“A massive frame, dynamic in action, a keen brain, violent passions, and an abundant heart”—in the eyes of one of his contemporaries, Phineas Banning (1830-1885) was a figure larger than life. Banning played a crucial role in Southern California, not only through the blood-and-guts work of building the region's mercantile and transportation infrastructure but also by envisioning its future. In rough mountain passes, dusty plains, and tidal mudflats, Banning saw roads and railways, and the harbor that would one day become the busiest container port in the nation. The Bannings who followed this formidable patriarch shaped the engine of Southern California's growth—tourism—by developing Santa Catalina Island as a leisure destination. And once the physical fabric of the region took shape, they devoted their attention to building the social service, reform, and philanthropy networks that would sustain the modern metropolis. Sitton's balanced and searching portrait reveals the crucial role of this First Family of Los Angeles, whose insight and energies shaped Southern California at every stage.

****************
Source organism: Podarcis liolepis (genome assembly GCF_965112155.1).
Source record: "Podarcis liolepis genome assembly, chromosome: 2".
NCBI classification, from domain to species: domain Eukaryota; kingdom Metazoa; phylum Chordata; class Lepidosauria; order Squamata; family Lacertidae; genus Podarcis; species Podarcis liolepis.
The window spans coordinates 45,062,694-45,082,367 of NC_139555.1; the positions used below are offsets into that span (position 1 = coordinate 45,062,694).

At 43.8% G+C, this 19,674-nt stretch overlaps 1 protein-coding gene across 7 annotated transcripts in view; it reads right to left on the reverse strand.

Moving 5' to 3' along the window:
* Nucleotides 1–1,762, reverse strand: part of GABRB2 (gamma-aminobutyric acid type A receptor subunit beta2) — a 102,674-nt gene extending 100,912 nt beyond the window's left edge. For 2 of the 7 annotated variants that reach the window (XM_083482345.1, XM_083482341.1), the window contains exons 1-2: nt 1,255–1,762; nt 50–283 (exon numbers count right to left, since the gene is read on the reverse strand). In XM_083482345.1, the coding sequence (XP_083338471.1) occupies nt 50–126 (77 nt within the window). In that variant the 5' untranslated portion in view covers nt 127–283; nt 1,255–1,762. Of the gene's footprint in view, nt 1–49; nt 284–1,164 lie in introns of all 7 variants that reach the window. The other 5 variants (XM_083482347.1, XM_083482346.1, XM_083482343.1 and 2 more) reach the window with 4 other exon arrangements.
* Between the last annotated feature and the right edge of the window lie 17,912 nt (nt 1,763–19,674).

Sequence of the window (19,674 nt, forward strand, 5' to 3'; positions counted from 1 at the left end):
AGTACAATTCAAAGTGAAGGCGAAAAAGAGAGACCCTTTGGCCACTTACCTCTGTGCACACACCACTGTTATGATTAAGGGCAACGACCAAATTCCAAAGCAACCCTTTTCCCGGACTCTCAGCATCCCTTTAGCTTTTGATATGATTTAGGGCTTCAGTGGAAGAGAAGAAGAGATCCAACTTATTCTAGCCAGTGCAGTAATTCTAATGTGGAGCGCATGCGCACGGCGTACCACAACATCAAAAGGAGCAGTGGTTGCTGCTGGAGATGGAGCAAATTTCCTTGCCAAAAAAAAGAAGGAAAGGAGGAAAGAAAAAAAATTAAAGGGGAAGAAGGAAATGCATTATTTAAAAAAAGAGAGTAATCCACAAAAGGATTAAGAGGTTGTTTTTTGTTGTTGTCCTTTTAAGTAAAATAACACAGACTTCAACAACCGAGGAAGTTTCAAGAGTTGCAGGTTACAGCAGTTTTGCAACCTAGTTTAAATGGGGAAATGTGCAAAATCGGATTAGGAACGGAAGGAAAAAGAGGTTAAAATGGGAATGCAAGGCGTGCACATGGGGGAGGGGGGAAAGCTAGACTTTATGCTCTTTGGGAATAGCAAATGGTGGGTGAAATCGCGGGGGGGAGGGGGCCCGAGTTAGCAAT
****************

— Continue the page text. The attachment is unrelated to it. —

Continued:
Tom Sitton is Curator Emeritus of the Natural History Museum of Los Angeles County and author of Los Angeles Transformed: Fletcher Bowron's Urban Reform Revival, 1938-1953.
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